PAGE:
Union Communications: How To Optimize the Effectiveness of Email Newsletters
CEO & Founder
Communication is an essential building block of a formidable union. To that end, the more informed members are, the more likely they are to engage with their union and participate in union activities, reinforcing the strength of the union.
“Building a strong union only happens when we all work together for a common purpose,” writes the The International Union, United Automobile, Aerospace and Agricultural Implement Workers of America (UAW). “And that only happens if we have effective communication.”
But connecting with members is often easier said than done. As the United Electrical, Radio & Machine Workers of America (UE) explains, workers are often dispersed geographically, pressed for time, or working multiple shifts. That makes it challenging to keep everyone up-to-date with union news and engaged in union activities.
It’s also why unions are turning to digital communication technologies. These tools enable leaders to reach members with union news and information in a timely fashion no matter where they are located. One tool that has become particularly powerful with the help of technology is the union newsletter.
Email Newsletters are a Highly-Effective Communication Tool
Unions have long used newsletters to communicate with members because, as Ellen David Friedman, a retired organizer for Vermont National Education Association, notes, newsletters can “stimulate interest in the union, educate co-workers, increase transparency, and motivate engagement.”
Since almost the inception of labor unions, it’s been a standard practice for union leaders to print newsletters and post them on bulletin boards in union halls and workplaces or leave them in break rooms as a means of sharing information with members. However, these aren’t the most effective approaches to disseminating information because members have to seek out the newsletters to read them.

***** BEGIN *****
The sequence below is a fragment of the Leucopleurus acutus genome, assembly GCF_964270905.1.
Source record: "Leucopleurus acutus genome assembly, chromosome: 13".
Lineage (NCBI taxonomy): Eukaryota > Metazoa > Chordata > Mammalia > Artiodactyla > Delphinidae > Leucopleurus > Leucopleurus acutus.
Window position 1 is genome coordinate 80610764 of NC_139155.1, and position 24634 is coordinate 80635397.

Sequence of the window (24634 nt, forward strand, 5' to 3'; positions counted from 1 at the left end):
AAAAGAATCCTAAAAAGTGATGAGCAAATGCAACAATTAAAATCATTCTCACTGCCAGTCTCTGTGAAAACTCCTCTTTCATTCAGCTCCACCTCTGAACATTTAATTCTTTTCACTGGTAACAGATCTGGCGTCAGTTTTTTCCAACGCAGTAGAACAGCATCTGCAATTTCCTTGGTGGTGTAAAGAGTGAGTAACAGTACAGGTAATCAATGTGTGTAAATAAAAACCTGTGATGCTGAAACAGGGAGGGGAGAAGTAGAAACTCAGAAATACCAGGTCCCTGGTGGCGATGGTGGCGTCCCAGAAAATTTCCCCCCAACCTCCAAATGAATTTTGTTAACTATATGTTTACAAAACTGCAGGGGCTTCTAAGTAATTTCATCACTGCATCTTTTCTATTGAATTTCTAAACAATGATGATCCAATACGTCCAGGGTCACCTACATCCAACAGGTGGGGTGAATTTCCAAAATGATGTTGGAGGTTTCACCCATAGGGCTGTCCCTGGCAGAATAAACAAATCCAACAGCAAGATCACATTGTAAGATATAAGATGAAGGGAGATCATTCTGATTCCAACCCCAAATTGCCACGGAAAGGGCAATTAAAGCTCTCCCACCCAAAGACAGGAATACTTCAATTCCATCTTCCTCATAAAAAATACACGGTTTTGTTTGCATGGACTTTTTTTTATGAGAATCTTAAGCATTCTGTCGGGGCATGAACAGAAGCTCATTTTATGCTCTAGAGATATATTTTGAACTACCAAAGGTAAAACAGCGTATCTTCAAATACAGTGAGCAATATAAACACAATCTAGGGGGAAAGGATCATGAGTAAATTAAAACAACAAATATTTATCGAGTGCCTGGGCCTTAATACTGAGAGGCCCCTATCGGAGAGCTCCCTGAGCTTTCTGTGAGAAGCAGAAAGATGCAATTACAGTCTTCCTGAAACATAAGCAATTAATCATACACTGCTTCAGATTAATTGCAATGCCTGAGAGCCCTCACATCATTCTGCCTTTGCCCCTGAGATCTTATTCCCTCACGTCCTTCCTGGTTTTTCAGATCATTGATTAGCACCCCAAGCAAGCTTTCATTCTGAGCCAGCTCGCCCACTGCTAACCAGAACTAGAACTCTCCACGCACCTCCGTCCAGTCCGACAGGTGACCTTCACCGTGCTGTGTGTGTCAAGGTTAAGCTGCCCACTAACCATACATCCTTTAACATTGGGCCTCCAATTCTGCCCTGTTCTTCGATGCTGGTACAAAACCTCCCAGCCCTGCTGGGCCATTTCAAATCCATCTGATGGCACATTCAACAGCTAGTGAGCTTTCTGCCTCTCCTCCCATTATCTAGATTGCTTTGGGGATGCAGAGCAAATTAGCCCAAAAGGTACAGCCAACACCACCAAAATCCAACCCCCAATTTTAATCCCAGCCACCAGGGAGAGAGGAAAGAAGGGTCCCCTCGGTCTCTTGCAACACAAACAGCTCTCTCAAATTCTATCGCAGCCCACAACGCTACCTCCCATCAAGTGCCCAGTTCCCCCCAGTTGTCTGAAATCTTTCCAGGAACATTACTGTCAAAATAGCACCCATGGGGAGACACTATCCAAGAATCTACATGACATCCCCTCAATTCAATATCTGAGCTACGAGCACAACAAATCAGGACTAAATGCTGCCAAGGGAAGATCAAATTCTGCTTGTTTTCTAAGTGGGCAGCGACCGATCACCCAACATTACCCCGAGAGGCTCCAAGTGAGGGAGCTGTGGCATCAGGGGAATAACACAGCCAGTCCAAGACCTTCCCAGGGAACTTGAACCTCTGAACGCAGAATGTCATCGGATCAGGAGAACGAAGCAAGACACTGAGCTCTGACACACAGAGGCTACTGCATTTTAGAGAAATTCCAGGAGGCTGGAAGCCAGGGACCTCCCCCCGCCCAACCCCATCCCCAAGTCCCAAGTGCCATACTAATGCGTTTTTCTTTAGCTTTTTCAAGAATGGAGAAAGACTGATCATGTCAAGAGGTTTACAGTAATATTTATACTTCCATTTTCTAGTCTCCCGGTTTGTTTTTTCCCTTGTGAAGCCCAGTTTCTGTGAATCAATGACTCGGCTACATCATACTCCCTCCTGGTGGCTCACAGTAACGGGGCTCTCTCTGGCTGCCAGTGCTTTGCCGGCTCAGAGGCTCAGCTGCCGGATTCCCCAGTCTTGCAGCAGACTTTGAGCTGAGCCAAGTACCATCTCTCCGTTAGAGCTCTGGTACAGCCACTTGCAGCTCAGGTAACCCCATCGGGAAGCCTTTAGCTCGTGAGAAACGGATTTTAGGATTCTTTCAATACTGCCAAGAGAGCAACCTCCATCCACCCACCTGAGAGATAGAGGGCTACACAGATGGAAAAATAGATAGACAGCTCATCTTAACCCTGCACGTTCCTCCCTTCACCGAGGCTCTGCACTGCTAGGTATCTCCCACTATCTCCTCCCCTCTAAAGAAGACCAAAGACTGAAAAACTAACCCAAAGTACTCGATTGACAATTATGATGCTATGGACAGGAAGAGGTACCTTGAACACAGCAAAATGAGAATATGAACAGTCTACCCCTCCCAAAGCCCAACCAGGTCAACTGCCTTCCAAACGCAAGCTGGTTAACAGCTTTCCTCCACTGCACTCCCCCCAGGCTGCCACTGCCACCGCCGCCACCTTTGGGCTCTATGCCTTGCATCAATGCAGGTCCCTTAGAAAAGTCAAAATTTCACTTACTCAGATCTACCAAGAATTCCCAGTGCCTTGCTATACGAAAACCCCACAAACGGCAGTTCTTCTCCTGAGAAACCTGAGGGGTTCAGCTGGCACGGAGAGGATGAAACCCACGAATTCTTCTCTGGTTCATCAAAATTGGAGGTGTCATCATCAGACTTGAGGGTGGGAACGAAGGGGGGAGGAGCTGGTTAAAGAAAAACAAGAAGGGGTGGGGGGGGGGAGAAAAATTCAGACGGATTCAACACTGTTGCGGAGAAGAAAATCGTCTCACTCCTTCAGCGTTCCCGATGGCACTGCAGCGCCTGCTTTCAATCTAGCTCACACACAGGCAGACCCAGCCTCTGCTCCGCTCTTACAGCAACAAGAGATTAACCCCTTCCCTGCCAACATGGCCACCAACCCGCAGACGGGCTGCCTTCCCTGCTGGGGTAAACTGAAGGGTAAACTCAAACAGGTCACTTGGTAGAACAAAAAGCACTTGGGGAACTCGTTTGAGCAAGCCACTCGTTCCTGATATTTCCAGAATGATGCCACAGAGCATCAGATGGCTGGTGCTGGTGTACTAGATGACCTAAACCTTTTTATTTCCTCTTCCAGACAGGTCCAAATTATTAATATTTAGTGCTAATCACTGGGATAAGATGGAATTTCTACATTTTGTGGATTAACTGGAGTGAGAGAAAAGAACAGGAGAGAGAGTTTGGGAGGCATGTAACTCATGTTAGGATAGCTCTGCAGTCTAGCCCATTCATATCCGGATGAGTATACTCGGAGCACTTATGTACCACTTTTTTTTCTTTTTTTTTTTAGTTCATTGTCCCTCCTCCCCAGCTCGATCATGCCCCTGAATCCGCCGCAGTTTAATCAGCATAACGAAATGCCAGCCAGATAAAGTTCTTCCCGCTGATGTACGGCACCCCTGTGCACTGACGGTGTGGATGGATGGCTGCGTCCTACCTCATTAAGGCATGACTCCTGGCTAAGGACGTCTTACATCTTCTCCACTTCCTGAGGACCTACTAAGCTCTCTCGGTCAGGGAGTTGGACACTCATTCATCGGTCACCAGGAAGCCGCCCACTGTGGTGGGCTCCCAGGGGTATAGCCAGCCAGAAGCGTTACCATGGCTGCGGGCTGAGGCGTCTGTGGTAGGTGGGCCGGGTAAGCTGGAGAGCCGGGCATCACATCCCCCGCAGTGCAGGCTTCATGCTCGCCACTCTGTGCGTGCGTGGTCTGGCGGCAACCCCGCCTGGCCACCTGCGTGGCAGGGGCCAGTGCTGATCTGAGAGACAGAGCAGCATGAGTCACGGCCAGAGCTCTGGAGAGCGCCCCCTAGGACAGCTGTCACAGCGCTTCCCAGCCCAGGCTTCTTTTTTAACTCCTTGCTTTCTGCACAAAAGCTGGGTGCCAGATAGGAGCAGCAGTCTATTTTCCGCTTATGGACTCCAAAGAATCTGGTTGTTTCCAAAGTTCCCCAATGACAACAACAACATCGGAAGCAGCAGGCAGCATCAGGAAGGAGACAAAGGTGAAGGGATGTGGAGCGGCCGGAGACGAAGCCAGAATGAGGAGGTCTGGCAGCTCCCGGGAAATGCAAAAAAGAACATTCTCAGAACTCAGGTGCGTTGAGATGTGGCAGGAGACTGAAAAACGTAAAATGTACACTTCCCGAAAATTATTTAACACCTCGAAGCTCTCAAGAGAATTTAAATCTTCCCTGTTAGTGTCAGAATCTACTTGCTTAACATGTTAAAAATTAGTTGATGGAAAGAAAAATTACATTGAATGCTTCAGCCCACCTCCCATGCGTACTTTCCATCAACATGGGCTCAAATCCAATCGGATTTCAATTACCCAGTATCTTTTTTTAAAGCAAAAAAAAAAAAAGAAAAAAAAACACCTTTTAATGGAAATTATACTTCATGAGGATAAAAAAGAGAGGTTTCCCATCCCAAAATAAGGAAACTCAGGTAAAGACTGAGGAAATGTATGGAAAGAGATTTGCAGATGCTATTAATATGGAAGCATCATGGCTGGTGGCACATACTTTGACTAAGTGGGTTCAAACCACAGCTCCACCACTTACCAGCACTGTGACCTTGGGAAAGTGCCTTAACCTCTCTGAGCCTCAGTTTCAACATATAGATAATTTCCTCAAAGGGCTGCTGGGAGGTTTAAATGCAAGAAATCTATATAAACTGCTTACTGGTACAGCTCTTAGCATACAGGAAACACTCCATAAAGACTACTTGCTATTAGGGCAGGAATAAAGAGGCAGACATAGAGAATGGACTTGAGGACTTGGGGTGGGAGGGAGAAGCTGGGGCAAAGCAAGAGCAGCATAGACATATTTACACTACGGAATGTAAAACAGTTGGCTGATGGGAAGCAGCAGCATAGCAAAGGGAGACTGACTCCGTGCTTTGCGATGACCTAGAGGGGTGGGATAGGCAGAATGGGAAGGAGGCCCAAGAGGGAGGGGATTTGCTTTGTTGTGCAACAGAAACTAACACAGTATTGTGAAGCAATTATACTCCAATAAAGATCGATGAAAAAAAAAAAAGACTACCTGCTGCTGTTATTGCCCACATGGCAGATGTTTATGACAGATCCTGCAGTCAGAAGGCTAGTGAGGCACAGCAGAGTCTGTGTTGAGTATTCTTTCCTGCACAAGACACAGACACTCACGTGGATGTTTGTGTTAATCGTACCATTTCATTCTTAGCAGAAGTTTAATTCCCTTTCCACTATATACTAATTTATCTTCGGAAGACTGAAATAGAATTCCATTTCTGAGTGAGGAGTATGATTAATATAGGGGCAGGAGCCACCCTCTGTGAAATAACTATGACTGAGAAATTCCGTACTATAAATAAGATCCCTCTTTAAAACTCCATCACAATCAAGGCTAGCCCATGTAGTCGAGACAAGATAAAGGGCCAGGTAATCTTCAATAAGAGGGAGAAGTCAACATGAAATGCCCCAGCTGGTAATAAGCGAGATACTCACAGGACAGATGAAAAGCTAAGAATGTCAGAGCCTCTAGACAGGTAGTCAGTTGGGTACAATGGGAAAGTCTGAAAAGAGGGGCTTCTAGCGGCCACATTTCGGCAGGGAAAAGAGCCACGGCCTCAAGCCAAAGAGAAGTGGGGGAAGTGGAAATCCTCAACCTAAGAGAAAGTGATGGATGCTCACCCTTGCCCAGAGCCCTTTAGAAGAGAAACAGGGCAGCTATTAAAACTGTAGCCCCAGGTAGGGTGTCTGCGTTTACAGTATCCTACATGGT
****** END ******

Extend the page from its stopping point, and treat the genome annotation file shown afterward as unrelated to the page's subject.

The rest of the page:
With technology, unions can deliver email newsletters directly to members’ inboxes. This means members can read it whenever and wherever they want, making it one of the most powerful tools unions have to share important information with members in near-real-time.
And the good news for leaders is that members want to receive email newsletters from their unions.
According to survey data from our upcoming guide to union communications, a majority of union members will voluntarily sign up to receive email newsletters from their unions when one is offered. Not only that, but nearly all members actually take the time to read them once they are delivered.
This is why unions need to invest the time and resources to create and distribute relevant and informative email newsletters. Here are some best practices to help unions effectively employ this powerful communication tool to keep members informed and engaged.
Be Consistent with Delivery of Newsletters
Perhaps the most important part of sending email newsletters is getting the delivery frequency right. Moreover, it’s critical to “pick a cadence that you can sustain,” advises non-profit and union-focused digital communications company Campaign Gears. This will be different for every organization, and each union must determine for itself how often to send out its newsletter.